Calm Down and Please Step Away from the Ledge

The Green Bay Packers looked like a mediocre bunch for most of Sunday's 30-22 loss to San Francisco. However, it's one game, as Charles Woodson, Aaron Rodgers and a certain championship team of recent vintage would be quick to remind.

It's just one game.

That was the tone in the Green Bay Packers' locker room following a disappointing 30-22 loss to the San Francisco 49ers on Sunday afternoon.

It's the proper tone, too. It's one game. No team has ever won a championship in Week 1. Ask last year's Giants. More on that at the end.

Really, what happened shouldn't have come as a great surprise. The 49ers are a veteran team that returned all but one starter from last season.

Offensively, Alex Smith -- long known for being a first-round draft bust and the player the 49ers foolishly drafted instead of Aaron Rodgers -- has thrown 18 touchdown passes with just five interceptions in the last 17 regular-season games and stunned the Saints in the playoffs. The addition of Randy Moss and Mario Manningham upgrade a perimeter group that was sorely lacking beyond Michael Crabtree and Vernon Davis. Frank Gore is an outstanding running back. They've got three first-round draft picks on the offensive line. Greg Roman, the underrated offensive coordinator, takes advantage of all of that with a diverse playbook. They went empty backfield backfield at one point and ran a bunch of snaps with one or two extra offensive linemen playing tight end and a nose tackle playing fullback.

That's a lot to throw at a defense featuring a rookie starting at outside linebacker, a rookie playing meaningful snaps on the defensive line, a first-year starter at inside linebacker and a first-year starter at safety. There's no question the Packers would have been better prepared from a scouting perspective had this game been played next month. And there's no question the Packers will be better prepared from an experience perspective should these teams meet again in January.

Charles Woodson, the defense's leader and voice of reason in good times and bad, spoke with great optimism about the unit's performance on Sunday and what's ahead for a young unit.

"We're not about losing. Don't think that's the case," Woodson said. "This was a tough game. This was a team that went to the championship game last year and they have just about everybody back and they've added some pieces, so they're a good team, make no mistake about it. We're jelling together as a team. This is really, especially defensively, a new team (with) a lot of new players. We're going to get where we need to be. I promise you that."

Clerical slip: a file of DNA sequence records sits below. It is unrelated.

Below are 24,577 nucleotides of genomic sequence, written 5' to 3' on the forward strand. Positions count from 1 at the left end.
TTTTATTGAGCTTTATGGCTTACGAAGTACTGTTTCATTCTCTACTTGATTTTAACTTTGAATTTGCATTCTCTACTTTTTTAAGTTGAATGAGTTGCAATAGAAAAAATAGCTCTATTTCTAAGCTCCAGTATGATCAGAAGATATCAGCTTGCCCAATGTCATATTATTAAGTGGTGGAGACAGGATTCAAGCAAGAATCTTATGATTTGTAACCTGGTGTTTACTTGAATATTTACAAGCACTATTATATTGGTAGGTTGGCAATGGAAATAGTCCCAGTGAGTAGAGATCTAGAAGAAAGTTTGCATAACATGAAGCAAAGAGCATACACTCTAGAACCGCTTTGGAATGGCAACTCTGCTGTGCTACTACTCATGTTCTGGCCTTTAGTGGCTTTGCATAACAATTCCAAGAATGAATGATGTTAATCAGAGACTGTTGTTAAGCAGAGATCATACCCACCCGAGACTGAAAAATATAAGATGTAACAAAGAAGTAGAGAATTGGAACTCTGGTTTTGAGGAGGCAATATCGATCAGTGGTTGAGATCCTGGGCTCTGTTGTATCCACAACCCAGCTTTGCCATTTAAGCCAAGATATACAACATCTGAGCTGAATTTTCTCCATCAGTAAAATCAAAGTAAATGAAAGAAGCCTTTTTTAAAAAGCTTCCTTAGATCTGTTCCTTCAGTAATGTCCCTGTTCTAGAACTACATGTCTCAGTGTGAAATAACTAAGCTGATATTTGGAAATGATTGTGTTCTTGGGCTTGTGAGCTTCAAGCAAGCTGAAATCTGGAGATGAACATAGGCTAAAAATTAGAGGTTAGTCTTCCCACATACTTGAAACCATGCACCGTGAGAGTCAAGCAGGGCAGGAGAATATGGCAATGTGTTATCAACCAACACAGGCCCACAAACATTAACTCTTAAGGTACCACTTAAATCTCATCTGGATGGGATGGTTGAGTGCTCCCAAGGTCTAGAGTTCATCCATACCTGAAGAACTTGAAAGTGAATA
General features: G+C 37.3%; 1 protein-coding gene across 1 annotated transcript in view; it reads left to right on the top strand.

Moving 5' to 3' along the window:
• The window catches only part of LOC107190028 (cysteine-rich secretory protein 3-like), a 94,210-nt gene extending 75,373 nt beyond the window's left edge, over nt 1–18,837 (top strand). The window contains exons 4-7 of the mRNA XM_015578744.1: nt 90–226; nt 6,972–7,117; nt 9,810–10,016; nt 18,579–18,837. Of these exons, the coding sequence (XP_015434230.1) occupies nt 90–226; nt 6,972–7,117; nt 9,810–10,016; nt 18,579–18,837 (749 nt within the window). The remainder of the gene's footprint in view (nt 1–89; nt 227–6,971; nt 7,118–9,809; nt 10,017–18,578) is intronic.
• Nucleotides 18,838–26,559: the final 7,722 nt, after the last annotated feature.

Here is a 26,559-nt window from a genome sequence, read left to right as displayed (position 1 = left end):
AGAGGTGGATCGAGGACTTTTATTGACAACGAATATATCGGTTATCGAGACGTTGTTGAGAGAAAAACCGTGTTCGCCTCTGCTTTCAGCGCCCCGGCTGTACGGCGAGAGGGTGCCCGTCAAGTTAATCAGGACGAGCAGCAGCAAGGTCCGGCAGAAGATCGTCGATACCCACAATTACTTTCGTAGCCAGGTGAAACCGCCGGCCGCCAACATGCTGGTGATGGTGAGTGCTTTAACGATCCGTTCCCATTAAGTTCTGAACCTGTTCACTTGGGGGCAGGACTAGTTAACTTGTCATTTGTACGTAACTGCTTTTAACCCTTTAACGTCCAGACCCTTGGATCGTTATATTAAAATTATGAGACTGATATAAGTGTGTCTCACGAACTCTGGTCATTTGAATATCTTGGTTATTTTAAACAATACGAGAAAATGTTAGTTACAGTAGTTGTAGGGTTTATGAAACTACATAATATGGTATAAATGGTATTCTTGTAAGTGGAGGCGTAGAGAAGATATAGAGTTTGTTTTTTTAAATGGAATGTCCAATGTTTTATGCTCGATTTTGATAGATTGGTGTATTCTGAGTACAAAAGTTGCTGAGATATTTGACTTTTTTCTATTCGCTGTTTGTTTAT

The Packers were guilty of 10 penalties, including three that gave the 49ers first downs. Last season, they tied for fewest penalties in the league and set a franchise record.

"I was (encouraged), no doubt about," Williams said. "I thought we did some good things. I just knew that we were going to stop them. We had penalties that kept drives going. Those things right there, we can clean up. If we clean up those things, we'll get off the field. Three, four more third downs, it can change a game drastically."

Defensively, the 49ers' front seven is the best in the NFL. The Packers couldn't run the ball to save their life. The Packers, being a pass-first outfit that spends much of training camp focusing on that strength, traditionally don't run the ball well to start the season, anyway. That total inability to "win the down" on the ground -- Cedric Benson averaged 2.0 yards on his nine carries with a long run of 4 yards – continually put the Packers in second- and third-and-long.

Quarterback Aaron Rodgers, who's typically an impeccable decision-maker, was kicking himself for two mental blunders. The first came at the end of the first half. Had Rodgers run with the ball on a failed third down instead of throwing it away, the Niners would have had to burn their last timeout. Instead, they had one in the bag for the 63-yard field goal by David Akers. The second came on his interception that killed a third-quarter rally. Rodgers said he made a "snap decision" when Greg Jennings told him he had been getting open; Rodgers' pass to Jennings never got there as linebacker NaVorro Bowman stepped in the passing lane. The 49ers turned the game's only turnover into a touchdown and a 30-15 lead.

"It's one game," Rodgers said. "This is a team that was in the NFC championship last year. It's a good team. Hopefully we see them down the road in the playoffs."

If there's any concern, it's that the No. 1 offense wasn't sharp in the preseason and it lingered into the regular season. After scoring four times (three touchdowns, one field goal) in 14 preseason possessions, the Packers had more drives without a first down (three) than drives ending in points (two touchdowns) against the Niners.

The Packers have to figure it out quickly. If they lose to Chicago, then will be the time to start reaching for the panic button. However, it's important to note that the last two Super Bowl champions – the Packers and Giants – compiled a combined 19-13 regular-season record.

And if nothing else, there's this to cling to if you're on the ledge: In last year's opener, the Giants got whacked 28-14 by Washington. Those Redskins dropped six in a row at one point and lost 10 of their final 12 games. Last year's Redskins, in other words, aren't quite this year's 49ers.


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Bill Huber is publisher of Packer Report magazine and PackerReport.com and has written for Packer Report since 1997. E-mail him at packwriter2002@yahoo.com, or leave him a question in Packer Report's subscribers-only Packers Pro Club forum. Find Bill on Twitter at twitter.com/PackerReport.


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